Human induced changes on the terrestrial water cycle: Geographic modelling reveals that land-cover change reduces annual total evapotranspiration by approximately 3,500 km3/yr (5%) and that the largest changes in evapotranspiration are associated with wetlands and reservoirs. Land surface model simulations support these evapotranspiration changes, and project increased runoff (7.6%) as a result of land-cover changes. […] The results demonstrate that land-cover change alters annual global runoff to a similar or greater extent than other major
Deforestation and the global water cycle: We show that deforestation is as large a driving force as irrigation in terms of changes in the hydrological cycle. Deforestation has decreased global vapor flows from land by 4% (3,000 km3/yr), a decrease that is quantitatively as large as the increased vapor flow caused by irrigation (2,600 km3/yr). Although the net change in global vapor flows is close to zero, the spatial distributions of deforestation and irrigation are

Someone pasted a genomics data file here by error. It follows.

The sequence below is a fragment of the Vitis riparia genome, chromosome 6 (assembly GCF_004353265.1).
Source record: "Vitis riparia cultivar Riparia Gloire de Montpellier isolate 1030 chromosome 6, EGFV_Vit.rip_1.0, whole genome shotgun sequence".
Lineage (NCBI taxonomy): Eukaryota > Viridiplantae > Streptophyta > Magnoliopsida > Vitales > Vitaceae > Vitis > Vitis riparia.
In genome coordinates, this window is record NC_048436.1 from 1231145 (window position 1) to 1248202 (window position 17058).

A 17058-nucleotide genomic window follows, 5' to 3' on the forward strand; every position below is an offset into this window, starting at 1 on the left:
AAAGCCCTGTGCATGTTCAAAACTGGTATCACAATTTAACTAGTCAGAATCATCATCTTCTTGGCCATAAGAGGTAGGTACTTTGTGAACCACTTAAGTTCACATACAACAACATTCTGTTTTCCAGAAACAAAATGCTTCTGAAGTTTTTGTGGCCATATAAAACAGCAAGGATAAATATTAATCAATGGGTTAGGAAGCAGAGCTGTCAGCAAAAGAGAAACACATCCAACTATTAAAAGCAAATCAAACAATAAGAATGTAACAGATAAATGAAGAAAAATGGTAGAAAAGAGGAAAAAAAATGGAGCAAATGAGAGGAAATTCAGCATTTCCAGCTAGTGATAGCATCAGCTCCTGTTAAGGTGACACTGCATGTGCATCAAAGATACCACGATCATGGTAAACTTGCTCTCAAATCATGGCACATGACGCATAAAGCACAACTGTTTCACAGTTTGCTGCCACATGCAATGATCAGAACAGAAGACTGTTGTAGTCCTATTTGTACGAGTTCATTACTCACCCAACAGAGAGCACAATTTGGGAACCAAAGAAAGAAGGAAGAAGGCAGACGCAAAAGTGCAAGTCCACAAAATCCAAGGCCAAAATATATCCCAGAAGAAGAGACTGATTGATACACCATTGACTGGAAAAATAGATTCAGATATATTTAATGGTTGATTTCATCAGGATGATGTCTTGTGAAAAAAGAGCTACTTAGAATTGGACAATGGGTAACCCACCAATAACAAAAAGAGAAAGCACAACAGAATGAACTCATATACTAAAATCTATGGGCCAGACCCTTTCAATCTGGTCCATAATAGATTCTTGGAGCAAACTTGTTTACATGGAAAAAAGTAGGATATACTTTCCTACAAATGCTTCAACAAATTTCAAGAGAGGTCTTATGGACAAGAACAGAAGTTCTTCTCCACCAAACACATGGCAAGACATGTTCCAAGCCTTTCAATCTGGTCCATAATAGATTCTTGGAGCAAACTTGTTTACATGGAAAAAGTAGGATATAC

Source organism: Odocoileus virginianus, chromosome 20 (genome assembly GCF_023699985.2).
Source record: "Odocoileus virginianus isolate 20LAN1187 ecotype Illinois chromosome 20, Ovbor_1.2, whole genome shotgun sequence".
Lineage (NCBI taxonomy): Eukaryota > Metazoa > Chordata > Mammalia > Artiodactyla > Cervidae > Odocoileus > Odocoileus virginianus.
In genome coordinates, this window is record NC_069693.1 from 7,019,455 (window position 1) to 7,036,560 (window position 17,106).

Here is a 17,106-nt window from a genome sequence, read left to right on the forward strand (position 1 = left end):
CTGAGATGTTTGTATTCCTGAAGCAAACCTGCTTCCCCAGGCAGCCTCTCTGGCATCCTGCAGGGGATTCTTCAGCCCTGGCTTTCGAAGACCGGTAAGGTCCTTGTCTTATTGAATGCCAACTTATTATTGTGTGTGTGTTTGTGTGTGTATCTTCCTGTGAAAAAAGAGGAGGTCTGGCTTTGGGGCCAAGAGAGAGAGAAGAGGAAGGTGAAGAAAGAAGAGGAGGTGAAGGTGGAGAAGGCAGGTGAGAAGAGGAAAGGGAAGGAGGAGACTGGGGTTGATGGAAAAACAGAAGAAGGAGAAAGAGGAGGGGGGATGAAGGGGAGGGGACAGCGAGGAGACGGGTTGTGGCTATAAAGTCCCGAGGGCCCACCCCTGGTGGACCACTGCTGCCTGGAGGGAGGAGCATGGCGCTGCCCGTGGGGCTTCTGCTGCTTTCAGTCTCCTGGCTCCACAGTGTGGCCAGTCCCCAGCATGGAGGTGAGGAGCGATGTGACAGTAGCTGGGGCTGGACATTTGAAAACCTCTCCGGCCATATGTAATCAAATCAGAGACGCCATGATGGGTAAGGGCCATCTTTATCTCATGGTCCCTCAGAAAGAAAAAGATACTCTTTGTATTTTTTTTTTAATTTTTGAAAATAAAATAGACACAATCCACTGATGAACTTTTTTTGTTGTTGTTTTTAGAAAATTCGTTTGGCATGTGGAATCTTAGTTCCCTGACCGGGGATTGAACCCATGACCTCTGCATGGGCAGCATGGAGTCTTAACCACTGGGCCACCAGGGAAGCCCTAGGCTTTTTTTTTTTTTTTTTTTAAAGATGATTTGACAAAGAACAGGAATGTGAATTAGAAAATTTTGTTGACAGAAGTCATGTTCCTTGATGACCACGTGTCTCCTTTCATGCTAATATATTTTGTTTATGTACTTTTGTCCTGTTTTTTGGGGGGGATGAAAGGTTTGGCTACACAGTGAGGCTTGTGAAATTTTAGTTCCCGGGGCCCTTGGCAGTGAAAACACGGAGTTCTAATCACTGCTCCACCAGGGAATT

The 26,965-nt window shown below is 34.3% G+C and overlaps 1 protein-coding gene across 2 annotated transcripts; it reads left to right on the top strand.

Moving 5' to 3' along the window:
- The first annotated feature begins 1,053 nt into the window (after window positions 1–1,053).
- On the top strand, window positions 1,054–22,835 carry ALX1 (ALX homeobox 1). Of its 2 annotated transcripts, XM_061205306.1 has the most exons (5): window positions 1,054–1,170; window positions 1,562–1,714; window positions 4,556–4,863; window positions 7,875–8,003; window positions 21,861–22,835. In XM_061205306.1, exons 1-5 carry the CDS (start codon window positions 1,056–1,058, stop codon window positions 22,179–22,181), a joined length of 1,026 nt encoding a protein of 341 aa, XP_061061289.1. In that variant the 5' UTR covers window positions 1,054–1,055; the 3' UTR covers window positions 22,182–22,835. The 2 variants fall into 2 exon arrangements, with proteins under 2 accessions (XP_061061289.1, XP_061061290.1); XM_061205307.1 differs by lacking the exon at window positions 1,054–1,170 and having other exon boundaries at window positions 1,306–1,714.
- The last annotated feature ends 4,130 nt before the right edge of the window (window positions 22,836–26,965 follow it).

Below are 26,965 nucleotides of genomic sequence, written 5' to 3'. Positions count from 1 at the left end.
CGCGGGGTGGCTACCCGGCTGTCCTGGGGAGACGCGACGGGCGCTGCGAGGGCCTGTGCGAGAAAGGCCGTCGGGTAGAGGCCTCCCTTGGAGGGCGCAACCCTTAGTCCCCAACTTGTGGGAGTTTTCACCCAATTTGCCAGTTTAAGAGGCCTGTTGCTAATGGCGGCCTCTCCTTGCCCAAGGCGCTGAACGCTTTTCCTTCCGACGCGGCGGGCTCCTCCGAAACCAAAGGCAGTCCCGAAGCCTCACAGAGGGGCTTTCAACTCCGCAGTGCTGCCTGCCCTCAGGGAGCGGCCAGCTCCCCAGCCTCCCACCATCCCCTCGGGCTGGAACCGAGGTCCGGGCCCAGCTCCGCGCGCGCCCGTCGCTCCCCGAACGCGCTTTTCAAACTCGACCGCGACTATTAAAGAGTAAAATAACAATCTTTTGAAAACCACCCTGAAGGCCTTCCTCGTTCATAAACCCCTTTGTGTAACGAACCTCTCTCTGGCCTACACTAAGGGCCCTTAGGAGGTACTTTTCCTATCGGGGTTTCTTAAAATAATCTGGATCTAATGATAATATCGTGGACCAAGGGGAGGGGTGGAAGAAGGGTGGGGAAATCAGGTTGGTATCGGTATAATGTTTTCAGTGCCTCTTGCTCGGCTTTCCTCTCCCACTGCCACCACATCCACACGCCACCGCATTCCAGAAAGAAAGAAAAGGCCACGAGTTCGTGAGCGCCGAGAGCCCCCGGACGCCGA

Important paper: Green water — terrestrial precipitation, evaporation and soil moisture — is fundamental to Earth system dynamics and is now extensively perturbed by human pressures at continental to planetary scales. However, green water lacks explicit consideration in the existing planetary boundaries framework that demarcates a global safe operating space for humanity. The green water planetary boundary can be represented by the percentage of ice-free land area on which root-zone soil moisture deviates from Holocene